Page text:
Results

Anatomical differences of three Zygophyllum species

When plants adapt to a saline soil, their morphology also changes. We analyzed the anatomical structure of main stems and leaves of Z. brachypterum, Z. obliquum and Z. fabago under the conditions of the natural environment. The results demonstrated that the pith area of the main stem of Z. brachypterum was the largest of the three species, while that of Z. fabago was the smallest (Fig. 1a-c). The leaves of Z. fabago were the thinnest among the three species, while no significant difference was found between Z. brachypterum and Z. obliquum (Fig. 1d-f). Statistical analysis showed that the thicknesses of the xylem, phloem and cortex of Z. brachypterum were all significantly larger than those of Z. fabago (Fig. 1g), in accordance with the thickest stem of Z. brachypterum and the thinnest stem of Z. fabago (Fig. 1f). In addition, the leaves of Z. brachypterum and Z. obliquum were significantly thicker than those of Z. fabago (Fig. 1i), which indicated that the leaves of Z. brachypterum and Z. obliquum might have a higher water storage capacity. These results indicated that Z. brachypterum plants might have a higher capacity to transport water from the stems and store it in the leaves than Z. fabago.

Fig. 1
figure1

Histological analysis of three Zygophyllum species. Cross section analysis of the main stem of Zygophyllum brachypterum (a), Zygophyllum obliquum (b) and Zygophyllum fabago (c). Cross section analysis of the leaf of Zygophyllum brachypterum (d), Zygophyllum obliquum (e) and Zygophyllum fabago (f). Statistical analysis of the thickness of main stem xylem, phloem and cortex (g). Statistical analysis of the thickness of the main stem (h) and leaf (i). Scale bars = 0.2 mm in (a), (b) and (c). Scale bars = 0.1 mm in (d), (e) and (f). Values are the means ± SD from three replicates. Different letters indicate significant differences at P < 0.05 according to Duncan’s multiple range test

Salt resistance of the three Zygophyllum species

As desert plants, Zygophyllum spp. have good resistance against abiotic stresses. To discover the differences in salt stress tolerance among the three Zygophyllum species, we treated seedlings of Z. brachypterum, Z. obliquum and Z. fabago with 50 NaCl, 100 NaCl, 150 NaCl and 200 mM NaCl, or left them untreated (control, CK). Compared with the control group, the leaves of the three Zygophyllum species all showed different degrees of wilting as the salt concentration increased, whereby the degree of leaf wilting was the highest in Z. fabago and lowest in Z. brachypterum (Fig. 2a and b). Moreover, seedling growth of Z. obliquum and Z. fabago was significantly inhibited by 50 mM NaCl (Fig. 2a). With the further increase of salt concentration, the seedlings began to die, and the plant survival rate was dramatically decreased in Z. fabago (Fig. 2a and c). Conversely, the seedling survival rate of Z. brachypterum was the highest, even when the NaCl concentration was increased above 150 mM (Fig. 2c). These results showed that Z. brachypterum had the strongest tolerance to salt stress, while Z. fabago had the weakest salt tolerance.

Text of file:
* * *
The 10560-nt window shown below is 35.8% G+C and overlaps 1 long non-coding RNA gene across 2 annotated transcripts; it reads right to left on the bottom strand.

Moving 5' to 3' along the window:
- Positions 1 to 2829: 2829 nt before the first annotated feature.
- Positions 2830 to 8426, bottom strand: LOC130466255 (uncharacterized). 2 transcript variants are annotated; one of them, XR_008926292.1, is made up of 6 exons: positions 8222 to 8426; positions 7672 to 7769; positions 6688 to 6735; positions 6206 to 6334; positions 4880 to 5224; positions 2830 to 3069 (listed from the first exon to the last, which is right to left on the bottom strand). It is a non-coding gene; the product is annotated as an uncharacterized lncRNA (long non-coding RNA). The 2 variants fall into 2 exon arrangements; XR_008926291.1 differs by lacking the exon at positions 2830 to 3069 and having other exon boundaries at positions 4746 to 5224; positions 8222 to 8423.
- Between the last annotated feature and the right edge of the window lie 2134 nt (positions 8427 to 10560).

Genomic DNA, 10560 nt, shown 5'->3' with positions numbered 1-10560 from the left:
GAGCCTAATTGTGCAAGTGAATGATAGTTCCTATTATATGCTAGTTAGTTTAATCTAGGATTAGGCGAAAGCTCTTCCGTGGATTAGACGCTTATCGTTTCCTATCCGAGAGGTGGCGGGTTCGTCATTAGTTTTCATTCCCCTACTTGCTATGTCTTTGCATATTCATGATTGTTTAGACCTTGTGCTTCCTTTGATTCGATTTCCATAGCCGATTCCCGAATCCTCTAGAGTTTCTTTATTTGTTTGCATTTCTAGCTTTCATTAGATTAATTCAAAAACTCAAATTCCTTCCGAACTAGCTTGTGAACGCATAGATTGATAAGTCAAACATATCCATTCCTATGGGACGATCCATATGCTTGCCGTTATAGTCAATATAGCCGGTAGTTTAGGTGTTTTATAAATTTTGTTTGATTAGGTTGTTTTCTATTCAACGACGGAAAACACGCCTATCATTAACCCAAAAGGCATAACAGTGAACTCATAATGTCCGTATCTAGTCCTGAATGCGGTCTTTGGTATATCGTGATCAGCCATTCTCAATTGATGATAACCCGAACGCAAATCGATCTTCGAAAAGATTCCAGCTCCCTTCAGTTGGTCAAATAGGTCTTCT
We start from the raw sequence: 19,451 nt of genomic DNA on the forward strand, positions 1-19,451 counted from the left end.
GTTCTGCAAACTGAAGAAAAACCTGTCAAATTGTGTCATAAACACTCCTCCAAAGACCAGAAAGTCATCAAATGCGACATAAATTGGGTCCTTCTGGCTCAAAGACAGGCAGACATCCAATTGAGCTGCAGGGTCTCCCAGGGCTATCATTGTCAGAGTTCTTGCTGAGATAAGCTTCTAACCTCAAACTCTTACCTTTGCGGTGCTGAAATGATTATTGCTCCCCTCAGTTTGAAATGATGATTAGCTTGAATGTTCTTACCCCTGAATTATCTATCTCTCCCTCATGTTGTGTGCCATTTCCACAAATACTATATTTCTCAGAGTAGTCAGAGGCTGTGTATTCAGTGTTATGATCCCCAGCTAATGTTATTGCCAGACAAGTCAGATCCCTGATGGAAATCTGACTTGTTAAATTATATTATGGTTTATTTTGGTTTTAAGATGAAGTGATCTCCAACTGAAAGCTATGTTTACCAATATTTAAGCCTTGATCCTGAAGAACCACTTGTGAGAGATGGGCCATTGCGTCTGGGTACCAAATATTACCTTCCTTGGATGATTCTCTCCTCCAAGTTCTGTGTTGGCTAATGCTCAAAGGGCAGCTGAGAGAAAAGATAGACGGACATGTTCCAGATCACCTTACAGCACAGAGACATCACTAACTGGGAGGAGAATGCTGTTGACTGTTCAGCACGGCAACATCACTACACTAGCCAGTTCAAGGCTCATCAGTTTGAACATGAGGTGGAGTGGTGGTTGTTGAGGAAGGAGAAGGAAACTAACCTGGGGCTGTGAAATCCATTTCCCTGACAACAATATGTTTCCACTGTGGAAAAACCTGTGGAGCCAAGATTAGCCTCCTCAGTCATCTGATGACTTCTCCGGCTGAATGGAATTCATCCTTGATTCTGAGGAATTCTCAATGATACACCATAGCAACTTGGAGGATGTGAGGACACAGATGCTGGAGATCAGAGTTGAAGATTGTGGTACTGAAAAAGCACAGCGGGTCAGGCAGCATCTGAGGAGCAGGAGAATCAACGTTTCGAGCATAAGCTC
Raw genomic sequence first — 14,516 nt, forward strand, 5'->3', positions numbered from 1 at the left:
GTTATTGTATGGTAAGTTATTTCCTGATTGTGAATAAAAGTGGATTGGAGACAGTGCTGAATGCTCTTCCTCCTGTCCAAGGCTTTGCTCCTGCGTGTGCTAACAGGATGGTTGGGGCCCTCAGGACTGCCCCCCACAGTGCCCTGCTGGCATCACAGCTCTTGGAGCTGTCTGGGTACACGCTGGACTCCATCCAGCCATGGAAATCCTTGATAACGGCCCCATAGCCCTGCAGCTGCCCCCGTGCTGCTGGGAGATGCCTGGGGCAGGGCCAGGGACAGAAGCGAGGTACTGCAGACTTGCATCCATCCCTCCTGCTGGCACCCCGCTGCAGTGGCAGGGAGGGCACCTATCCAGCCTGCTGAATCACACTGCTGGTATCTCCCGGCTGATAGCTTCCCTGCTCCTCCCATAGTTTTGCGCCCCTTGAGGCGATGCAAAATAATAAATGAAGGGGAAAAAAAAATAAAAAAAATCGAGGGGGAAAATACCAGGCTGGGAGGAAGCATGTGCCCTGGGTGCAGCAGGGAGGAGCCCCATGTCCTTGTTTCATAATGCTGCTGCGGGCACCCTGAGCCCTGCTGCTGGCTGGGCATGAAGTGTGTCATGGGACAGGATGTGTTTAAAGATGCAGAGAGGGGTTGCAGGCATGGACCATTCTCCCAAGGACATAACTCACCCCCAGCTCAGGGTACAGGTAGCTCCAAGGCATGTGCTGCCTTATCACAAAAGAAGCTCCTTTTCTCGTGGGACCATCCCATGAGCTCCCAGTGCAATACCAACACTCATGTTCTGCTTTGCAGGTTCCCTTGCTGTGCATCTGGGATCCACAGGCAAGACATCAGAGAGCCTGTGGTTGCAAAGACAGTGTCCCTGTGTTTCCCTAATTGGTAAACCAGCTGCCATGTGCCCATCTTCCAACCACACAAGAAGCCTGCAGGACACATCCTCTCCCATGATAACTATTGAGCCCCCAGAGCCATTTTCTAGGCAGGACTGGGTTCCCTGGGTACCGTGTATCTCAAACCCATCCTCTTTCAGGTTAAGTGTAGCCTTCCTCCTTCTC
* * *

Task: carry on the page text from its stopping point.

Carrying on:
Fig. 2
figure2

Analysis of the salt tolerance of three Zygophyllum species. a, Phenotypic analysis of the three Zygophyllum species treated with 0 mM NaCl (CK, control), 50 mM NaCl, 100 mM NaCl, 150 mM NaCl and 200 mM NaCl. Scale bars = 10 cm. b, Percentage of plants with withered leaves. c, Statistical analysis of the plant survival rate of the three Zygophyllum species. The values are the means ± SD from three replicates. Different letters indicate significant differences at P < 0.05 according to Duncan’s multiple range test

Under salt stress, a number of physiological indices are usually affected in plants, such as the proline, malondialdehyde (MDA) and chlorophyll content, as well as superoxide dismutase (SOD), catalase (CAT) and peroxidase (POD) activity. Two weeks after the final treatment with NaCl, we measured these physiological indices in the three Zygophyllum species at different salt concentrations. The results showed that the MDA content decreased dramatically with the increase of salt concentration, especially in Z. brachypterum and Z. obliquum, but more slowly in Z. fabago (Fig. 3a). However, the chlorophyll content decreased dramatically in Z. fabago and the decrease was slowest in Z. brachypterum (Fig. 3b). The proline content increased significantly in Z. brachypterum when the salt concentration was higher than 100 mM, while in Z. obliquum it increased significantly when the salt concentration was higher than 150 mM. The degree of increase was not as great as that of Z. brachypterum. Interestingly, the proline content in Z. fabago decreased significantly when the salt concentration was higher than 150 mM (Fig. 3c). CAT activity decreased with the increase of salt concentration in all the Zygophyllum species, whereby the reduction was the largest in Z. fabago and smallest in Z. brachypterum (Fig. 3d). The reduction of SOD and POD activity was also largest in Z. fabago, while no significant difference was found in either Z. brachypterum or Z. obliquum among the groups treated with different NaCl concentrations (Fig. 3e and f). These results indicated that Z. brachypterum was the most salt-tolerant (ST) species, while Z. fabago was the most salt-sensitive (SS).